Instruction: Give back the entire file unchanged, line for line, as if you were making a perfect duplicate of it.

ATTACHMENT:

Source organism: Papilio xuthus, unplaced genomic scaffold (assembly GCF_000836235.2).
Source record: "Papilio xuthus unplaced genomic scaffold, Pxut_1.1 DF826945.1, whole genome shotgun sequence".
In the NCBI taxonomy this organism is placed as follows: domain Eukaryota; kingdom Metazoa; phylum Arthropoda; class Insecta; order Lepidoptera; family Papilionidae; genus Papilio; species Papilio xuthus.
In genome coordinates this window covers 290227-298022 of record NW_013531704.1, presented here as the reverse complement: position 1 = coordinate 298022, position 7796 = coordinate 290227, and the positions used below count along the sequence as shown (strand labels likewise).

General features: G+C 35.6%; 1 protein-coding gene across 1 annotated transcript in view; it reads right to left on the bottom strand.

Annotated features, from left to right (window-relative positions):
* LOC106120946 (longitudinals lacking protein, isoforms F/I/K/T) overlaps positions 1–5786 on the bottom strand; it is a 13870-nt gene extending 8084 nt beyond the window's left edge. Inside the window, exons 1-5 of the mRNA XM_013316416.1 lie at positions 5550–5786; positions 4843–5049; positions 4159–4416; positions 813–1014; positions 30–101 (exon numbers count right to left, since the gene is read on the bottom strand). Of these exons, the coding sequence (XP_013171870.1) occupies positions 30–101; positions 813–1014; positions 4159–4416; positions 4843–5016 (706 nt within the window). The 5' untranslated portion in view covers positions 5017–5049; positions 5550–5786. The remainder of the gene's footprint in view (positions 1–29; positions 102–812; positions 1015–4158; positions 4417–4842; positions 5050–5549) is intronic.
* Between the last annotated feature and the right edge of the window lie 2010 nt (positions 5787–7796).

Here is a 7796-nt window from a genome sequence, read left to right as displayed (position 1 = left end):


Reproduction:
Source organism: Papilio xuthus, unplaced genomic scaffold (assembly GCF_000836235.2).
Source record: "Papilio xuthus unplaced genomic scaffold, Pxut_1.1 DF826945.1, whole genome shotgun sequence".
In the NCBI taxonomy this organism is placed as follows: domain Eukaryota; kingdom Metazoa; phylum Arthropoda; class Insecta; order Lepidoptera; family Papilionidae; genus Papilio; species Papilio xuthus.
In genome coordinates this window covers 290227-298022 of record NW_013531704.1, presented here as the reverse complement: position 1 = coordinate 298022, position 7796 = coordinate 290227, and the positions used below count along the sequence as shown (strand labels likewise).

General features: G+C 35.6%; 1 protein-coding gene across 1 annotated transcript in view; it reads right to left on the bottom strand.

Annotated features, from left to right (window-relative positions):
* LOC106120946 (longitudinals lacking protein, isoforms F/I/K/T) overlaps positions 1–5786 on the bottom strand; it is a 13870-nt gene extending 8084 nt beyond the window's left edge. Inside the window, exons 1-5 of the mRNA XM_013316416.1 lie at positions 5550–5786; positions 4843–5049; positions 4159–4416; positions 813–1014; positions 30–101 (exon numbers count right to left, since the gene is read on the bottom strand). Of these exons, the coding sequence (XP_013171870.1) occupies positions 30–101; positions 813–1014; positions 4159–4416; positions 4843–5016 (706 nt within the window). The 5' untranslated portion in view covers positions 5017–5049; positions 5550–5786. The remainder of the gene's footprint in view (positions 1–29; positions 102–812; positions 1015–4158; positions 4417–4842; positions 5050–5549) is intronic.
* Between the last annotated feature and the right edge of the window lie 2010 nt (positions 5787–7796).

Here is a 7796-nt window from a genome sequence, read left to right as displayed (position 1 = left end):